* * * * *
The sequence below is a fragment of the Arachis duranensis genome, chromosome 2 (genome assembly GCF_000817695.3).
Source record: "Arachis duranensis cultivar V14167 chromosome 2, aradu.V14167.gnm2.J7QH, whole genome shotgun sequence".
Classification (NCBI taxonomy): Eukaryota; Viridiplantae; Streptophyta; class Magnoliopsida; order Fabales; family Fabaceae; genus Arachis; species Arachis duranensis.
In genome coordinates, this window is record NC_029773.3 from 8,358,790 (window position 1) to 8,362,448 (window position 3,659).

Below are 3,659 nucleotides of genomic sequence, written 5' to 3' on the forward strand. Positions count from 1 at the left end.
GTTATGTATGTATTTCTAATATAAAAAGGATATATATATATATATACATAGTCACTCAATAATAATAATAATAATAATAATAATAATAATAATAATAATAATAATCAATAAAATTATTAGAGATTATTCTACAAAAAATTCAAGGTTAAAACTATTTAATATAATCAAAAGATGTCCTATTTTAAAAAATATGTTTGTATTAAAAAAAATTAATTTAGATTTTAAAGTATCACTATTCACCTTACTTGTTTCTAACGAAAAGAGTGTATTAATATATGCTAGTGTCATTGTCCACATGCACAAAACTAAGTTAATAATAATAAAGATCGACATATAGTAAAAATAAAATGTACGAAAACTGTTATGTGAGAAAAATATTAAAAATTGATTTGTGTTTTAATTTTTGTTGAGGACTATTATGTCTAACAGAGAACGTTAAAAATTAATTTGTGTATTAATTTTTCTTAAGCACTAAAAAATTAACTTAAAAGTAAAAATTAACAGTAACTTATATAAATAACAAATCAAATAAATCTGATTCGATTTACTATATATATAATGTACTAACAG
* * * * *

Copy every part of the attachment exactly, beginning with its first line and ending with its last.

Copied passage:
The sequence below is a fragment of the Arachis duranensis genome, chromosome 2 (genome assembly GCF_000817695.3).
Source record: "Arachis duranensis cultivar V14167 chromosome 2, aradu.V14167.gnm2.J7QH, whole genome shotgun sequence".
Classification (NCBI taxonomy): Eukaryota; Viridiplantae; Streptophyta; class Magnoliopsida; order Fabales; family Fabaceae; genus Arachis; species Arachis duranensis.
In genome coordinates, this window is record NC_029773.3 from 8,358,790 (window position 1) to 8,362,448 (window position 3,659).

Below are 3,659 nucleotides of genomic sequence, written 5' to 3' on the forward strand. Positions count from 1 at the left end.
GTTATGTATGTATTTCTAATATAAAAAGGATATATATATATATATACATAGTCACTCAATAATAATAATAATAATAATAATAATAATAATAATAATAATAATAATCAATAAAATTATTAGAGATTATTCTACAAAAAATTCAAGGTTAAAACTATTTAATATAATCAAAAGATGTCCTATTTTAAAAAATATGTTTGTATTAAAAAAAATTAATTTAGATTTTAAAGTATCACTATTCACCTTACTTGTTTCTAACGAAAAGAGTGTATTAATATATGCTAGTGTCATTGTCCACATGCACAAAACTAAGTTAATAATAATAAAGATCGACATATAGTAAAAATAAAATGTACGAAAACTGTTATGTGAGAAAAATATTAAAAATTGATTTGTGTTTTAATTTTTGTTGAGGACTATTATGTCTAACAGAGAACGTTAAAAATTAATTTGTGTATTAATTTTTCTTAAGCACTAAAAAATTAACTTAAAAGTAAAAATTAACAGTAACTTATATAAATAACAAATCAAATAAATCTGATTCGATTTACTATATATATAATGTACTAACAG